I have probably blogged this before, but if I have, it still bears repeating. The data come from a 2014 article in Current Biology that was recently blogged about by Bernard.
The autosomal genetics of the indigenous people of Polynesian Easter Island show three contributions: the largest is typical of other Polynesians. The best available evidence is that Easter Island was colonized by 30 to 100 people around 1200 CE.
Recent studies have also cast considerable light on the mechanism by which the Polynesian blend came to have a mix of about 25% Papuan and about 75% indigenous Taiwanese Austronesian genetics. This probably involved a conquest of a previously purely Austronesian Lapita population in Tonga and Vanuatu by Papuan men, probably around 500 CE, after which the resulting mixed Polynesian population expanded further into Oceania.
Two other components of Easter Islander DNA are largely absent from Polynesians, one South American, and one European.
A very homogeneous 6% of the autosomal genes of indigenous Easter Islanders are Native American. This component results from an admixture date ca. 1310 CE to 1420 CE based upon Native American DNA segment lengths and the homogeneity of the contribution. This is clearly pre-Columbian and pre-Easter Island's first contact with Europeans.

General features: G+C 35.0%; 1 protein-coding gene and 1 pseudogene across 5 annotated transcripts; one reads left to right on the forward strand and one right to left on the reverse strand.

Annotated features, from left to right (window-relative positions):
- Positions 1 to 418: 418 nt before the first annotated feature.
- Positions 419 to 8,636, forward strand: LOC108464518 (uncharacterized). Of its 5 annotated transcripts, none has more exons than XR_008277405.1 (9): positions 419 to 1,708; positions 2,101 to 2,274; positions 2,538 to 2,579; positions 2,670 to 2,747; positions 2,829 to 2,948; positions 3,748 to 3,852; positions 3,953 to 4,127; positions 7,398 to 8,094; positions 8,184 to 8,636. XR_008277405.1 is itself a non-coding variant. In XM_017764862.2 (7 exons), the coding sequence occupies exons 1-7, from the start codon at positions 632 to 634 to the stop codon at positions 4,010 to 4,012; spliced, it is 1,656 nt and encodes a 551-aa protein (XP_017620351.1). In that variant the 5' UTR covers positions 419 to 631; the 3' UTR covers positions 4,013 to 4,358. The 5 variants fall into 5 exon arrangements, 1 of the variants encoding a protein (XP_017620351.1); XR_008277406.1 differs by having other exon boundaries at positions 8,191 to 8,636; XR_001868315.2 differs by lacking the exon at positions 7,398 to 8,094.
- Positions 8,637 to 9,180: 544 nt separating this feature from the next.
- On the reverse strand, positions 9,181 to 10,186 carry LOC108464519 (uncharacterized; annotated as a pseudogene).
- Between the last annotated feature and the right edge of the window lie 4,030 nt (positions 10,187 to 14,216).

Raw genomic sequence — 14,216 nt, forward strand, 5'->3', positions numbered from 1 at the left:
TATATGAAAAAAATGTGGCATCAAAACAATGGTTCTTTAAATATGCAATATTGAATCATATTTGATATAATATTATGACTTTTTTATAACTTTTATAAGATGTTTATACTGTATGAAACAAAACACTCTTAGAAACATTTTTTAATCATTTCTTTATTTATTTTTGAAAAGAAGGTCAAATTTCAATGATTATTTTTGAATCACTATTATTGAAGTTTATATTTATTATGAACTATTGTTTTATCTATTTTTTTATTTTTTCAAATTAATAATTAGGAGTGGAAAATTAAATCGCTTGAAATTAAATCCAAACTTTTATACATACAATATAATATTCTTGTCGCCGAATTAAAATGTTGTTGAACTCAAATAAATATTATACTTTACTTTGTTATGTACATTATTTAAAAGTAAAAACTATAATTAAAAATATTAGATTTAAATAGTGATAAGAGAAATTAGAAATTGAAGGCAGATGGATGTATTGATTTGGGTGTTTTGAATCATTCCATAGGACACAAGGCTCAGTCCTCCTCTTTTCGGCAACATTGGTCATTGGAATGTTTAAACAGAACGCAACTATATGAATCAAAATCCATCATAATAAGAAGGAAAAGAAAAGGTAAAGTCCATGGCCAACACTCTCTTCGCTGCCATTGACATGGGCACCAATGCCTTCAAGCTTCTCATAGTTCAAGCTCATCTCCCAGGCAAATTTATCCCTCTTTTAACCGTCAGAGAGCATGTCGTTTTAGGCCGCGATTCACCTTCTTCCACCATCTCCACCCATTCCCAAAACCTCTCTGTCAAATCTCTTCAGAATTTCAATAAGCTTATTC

Two other strong pieces of physical evidence corroborate this genetic evidence of pre-European contact between Easter Island Polynesians and South America. On one hand, the kumara (a sweet potato native to South America), which showed up in the Polynesian diet at about the right time with a name linguistically similar to its name in South American languages. In the other direction:
[C]hicken bones were also found in Chile in pre-Columbian sites before the arrival of Europeans. Mitochondrial DNA of these Chilean remains belong to the same lines as the remains of the Oceania Lapita culture, which seems to show that the Polynesians reached America before the Europeans.
A European genetic contribution is also present in proportions that vary greatly from person to person and is made up of longer segments, which averages about 16% of autosomal Easter Islander DNA. The estimated age of this contribution is 1850 CE to 1870 CE, based upon the same methods used to determine the age of the Native American contribution. The first European contact with Easter Island was on Easter Sunday in 1722 (at which point there was a population of about 4,000), and there was major Peruvian contact in the 1860s. European diseases and other factors reduced the indigenous population of Easter Island to 110 people.
Notably, this still can't explain Paleo-Asian genetic contributions found in low percentages in a few recently contacted central South American jungle tribes, which differ from the Polynesian genetic component and also appears to be more ancient, if this is really a signal at all and not an unnoticed experimental or analysis error.
The Easter Island-South American connection seems to have had only a minimal impact on the South Americans in the long run, although it did have a discernible genetic impact on the Easter Islanders and a discernible dietary impact on all of Polynesia.